Just my quick 2cents on XNA and hope I am not repeating stuff others have said.
That's reassuring to hear.  At least I now know that my problems aren't just due to my coding incompetence.....well not entirely anyway  BunnyMonkey!

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« Reply #591 on: June 17, 2009, 08:40:19 PM »

OK I can kind of understand why Microsoft insist on all users being connected to Live while playing Community/Indie games, even if I don't agree with it, but why developers?  Why must we be connected to Live just to be able to test some code?  Bloody stupid.

So with Live being down for maintenance for 24 hrs and the screw up with the Creators Club update, that's 2 days coding effectively lost in the last week.

Microsoft really know how to test my ever diminishing patience.   BunnyMonkey!
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« Reply #592 on: June 18, 2009, 06:49:27 AM »

It is pretty stupid to have to be on Live to use local content, but cant you just test on your PC instead for those days?

A stunning example of microsoft stupidity I saw recently is this site (try looking at it with different browsers if you like. Or just swap the user agent). Maybe it isn't really that stupid, but I think it is (unless it is a joke).
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« Reply #593 on: June 18, 2009, 09:48:17 AM »

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A stunning example of microsoft stupidity I saw recently is this site (try looking at it with different browsers if you like. Or just swap the user agent). Maybe it isn't really that stupid, but I think it is (unless it is a joke).

 Shocked

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« Reply #594 on: June 18, 2009, 11:53:12 AM »

It is pretty stupid to have to be on Live to use local content, but cant you just test on your PC instead for those days?
I did the majority of the early testing on PC, but as I'm coding on a tiny eeePC there comes a point when that's not really practical any more.  Regardless of that, I've only really got the 360 specific stuff like file saving and handling player profiles to do now so 360 testing is essential.

I didn't totally waste the time as I ported over my old music visualisation routines, but I don't have a specific use for them in mind right now and I'd prefer to have been working on Echoes Smiley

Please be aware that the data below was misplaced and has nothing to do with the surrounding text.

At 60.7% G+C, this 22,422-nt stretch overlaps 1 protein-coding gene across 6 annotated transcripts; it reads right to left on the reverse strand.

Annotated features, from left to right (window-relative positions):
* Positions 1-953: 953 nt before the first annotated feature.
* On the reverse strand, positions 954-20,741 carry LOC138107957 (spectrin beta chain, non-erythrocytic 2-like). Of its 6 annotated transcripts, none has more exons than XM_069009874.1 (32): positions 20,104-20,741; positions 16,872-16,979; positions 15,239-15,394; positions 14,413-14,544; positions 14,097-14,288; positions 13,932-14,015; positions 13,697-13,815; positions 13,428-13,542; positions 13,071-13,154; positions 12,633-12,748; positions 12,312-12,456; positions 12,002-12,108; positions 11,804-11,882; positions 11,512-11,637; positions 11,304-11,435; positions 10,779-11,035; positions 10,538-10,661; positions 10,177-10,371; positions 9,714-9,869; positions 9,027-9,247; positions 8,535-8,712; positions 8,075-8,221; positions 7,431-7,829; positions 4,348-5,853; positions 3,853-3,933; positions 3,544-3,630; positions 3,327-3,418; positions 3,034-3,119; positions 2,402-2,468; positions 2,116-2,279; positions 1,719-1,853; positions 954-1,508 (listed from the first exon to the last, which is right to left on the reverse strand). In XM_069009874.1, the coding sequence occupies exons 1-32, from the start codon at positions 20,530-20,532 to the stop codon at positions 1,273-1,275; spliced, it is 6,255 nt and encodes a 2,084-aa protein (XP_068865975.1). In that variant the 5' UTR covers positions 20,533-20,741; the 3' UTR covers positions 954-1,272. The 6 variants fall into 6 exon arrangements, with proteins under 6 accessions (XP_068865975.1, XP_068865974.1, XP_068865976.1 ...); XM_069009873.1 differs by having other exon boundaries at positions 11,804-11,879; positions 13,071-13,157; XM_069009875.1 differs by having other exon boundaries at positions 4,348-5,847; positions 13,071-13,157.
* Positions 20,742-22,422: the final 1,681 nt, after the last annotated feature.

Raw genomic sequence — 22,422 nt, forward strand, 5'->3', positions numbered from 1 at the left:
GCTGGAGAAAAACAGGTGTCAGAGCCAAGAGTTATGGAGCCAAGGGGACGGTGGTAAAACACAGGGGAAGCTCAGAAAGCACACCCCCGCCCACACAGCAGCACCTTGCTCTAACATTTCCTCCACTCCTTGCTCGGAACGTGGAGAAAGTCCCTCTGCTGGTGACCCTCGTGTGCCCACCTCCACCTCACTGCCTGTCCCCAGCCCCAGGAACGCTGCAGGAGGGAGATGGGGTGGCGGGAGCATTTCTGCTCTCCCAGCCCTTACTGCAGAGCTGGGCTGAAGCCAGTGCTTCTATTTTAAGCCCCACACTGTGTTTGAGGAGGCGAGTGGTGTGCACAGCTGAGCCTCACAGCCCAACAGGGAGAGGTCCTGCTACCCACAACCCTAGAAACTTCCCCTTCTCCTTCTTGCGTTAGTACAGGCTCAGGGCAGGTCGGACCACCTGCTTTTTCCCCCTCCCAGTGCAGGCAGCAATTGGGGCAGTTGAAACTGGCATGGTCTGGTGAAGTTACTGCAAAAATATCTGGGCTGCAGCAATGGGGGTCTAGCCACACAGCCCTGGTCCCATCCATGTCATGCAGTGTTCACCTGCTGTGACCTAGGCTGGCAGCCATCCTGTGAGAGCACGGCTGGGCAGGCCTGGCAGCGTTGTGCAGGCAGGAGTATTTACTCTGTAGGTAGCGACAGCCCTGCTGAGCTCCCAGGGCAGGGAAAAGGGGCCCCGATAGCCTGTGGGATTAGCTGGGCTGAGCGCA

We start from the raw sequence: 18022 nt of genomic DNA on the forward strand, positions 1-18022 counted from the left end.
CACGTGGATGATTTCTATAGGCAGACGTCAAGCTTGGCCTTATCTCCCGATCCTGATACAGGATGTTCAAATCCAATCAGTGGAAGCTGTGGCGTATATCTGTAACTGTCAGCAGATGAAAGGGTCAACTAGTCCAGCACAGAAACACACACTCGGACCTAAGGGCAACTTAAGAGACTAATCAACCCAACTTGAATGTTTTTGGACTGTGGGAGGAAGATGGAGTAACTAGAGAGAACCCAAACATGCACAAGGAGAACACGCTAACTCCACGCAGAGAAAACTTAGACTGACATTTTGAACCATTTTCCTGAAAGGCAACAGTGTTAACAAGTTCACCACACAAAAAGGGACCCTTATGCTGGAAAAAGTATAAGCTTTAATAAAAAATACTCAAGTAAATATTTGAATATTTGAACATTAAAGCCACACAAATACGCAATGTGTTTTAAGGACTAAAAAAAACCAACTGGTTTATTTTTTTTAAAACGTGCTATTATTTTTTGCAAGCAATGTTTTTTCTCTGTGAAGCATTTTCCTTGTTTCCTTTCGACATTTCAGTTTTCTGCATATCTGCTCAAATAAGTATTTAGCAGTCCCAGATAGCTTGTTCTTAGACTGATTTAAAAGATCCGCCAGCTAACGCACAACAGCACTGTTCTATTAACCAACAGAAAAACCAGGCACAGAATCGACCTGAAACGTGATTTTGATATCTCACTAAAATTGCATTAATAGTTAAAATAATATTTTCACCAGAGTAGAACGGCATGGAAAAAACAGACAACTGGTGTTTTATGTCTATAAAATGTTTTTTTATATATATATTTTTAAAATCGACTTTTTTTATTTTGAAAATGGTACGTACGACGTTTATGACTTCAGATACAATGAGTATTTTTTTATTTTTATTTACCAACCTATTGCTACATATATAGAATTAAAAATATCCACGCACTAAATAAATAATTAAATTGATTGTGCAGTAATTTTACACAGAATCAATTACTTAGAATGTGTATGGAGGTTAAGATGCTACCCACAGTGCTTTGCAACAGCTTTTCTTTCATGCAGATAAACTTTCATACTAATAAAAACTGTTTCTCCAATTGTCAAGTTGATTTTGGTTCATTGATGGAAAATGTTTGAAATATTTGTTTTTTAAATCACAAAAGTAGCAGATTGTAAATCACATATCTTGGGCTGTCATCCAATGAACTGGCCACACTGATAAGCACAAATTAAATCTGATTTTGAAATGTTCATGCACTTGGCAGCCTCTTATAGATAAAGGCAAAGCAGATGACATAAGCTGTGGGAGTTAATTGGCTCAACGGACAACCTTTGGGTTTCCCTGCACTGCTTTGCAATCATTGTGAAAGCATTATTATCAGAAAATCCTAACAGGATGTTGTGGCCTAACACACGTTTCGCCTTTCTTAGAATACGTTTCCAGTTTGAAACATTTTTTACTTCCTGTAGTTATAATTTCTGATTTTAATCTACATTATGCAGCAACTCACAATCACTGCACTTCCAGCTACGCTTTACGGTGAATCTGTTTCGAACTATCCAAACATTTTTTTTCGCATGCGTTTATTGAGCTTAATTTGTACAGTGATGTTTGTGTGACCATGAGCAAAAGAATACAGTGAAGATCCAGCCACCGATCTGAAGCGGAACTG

A stunning example of microsoft stupidity I saw recently is this site (try looking at it with different browsers if you like. Or just swap the user agent). Maybe it isn't really that stupid, but I think it is (unless it is a joke).
That's the sort of cheap stunt I would expect from the little man and not from the company with a virtual monopoly on the new PC software market.  It sounds a bit desperate.
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« Reply #595 on: June 18, 2009, 03:47:23 PM »

Another day and another stupid stunt by Microsoft. Yesterday I found out about that and today I found out about this. It probably has been there for a while, but I just found out about it today. M$ really seems a bit desperate if they are doing stuff like that. Hopefully it means that IE will be gone soon....

I bet I really am making a great impression for my first few posts with all this whining about microsoft </sarcasm>. I promise I usually don't just post anti-ms propaganda (and sometimes I even contribute to the conversation  Smiley ).

I hope that Live is back by now and I am glad you at least got something done, regardless of how (un)necessary it is.
« Last Edit: June 18, 2009, 04:01:13 PM by Flame » Logged

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« Reply #596 on: June 18, 2009, 08:54:59 PM »

Another day and another stupid stunt by Microsoft. Yesterday I found out about that and today I found out about this. It probably has been there for a while, but I just found out about it today. M$ really seems a bit desperate if they are doing stuff like that. Hopefully it means that IE will be gone soon....
I like the logic that goes "Firefox might be better at X and faster at Y, but we'll call it a draw"  BunnyMonkey!

I hope that Live is back by now and I am glad you at least got something done, regardless of how (un)necessary it is.
Yeah it's back....as long as you don't want everything to work properly.


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« Reply #597 on: June 19, 2009, 02:12:30 PM »

I wouldnt mind having an xbox so I could develop for it. As it is I am just using xna to make a couple computer games. It really seems like if it is not going to be on xbox I should just use directx/opengl directly to handle my game. I was actually thinking about trying to make something similar to mono except in 3D. Thoughts?
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« Reply #598 on: June 19, 2009, 03:41:16 PM »

In my experience, great 2D games make for horrible 3D games. YMMV.
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« Reply #599 on: June 19, 2009, 03:59:49 PM »

As it is I am just using xna to make a couple computer games. It really seems like if it is not going to be on xbox I should just use directx/opengl directly to handle my game.
Well I'm the last person to give advice on what language/SDK etc to use as I'm not exactly clued up on them.  Even if you're not using it for the 360 though, XNA does make a lot of stuff a hell of a lot easier than using something else might.  It really depends on what you want.  Direct X might be slightly faster and more flexible, but XNA makes development faster.

I've seen too many people over the years discussing the merits of various languages and engines and still failing to finish anything to know that the real answer is whatever language helps you see the job through to completion.

I was actually thinking about trying to make something similar to mono except in 3D. Thoughts?
mono is such a basic concept that you could translate it to 3D in loads of different ways so it would depend on what you had in mind.  I'm sure it could work, but it could also be horrible Smiley

In my experience, great 2D games make for horrible 3D games. YMMV.
What about crap 2D games? Wink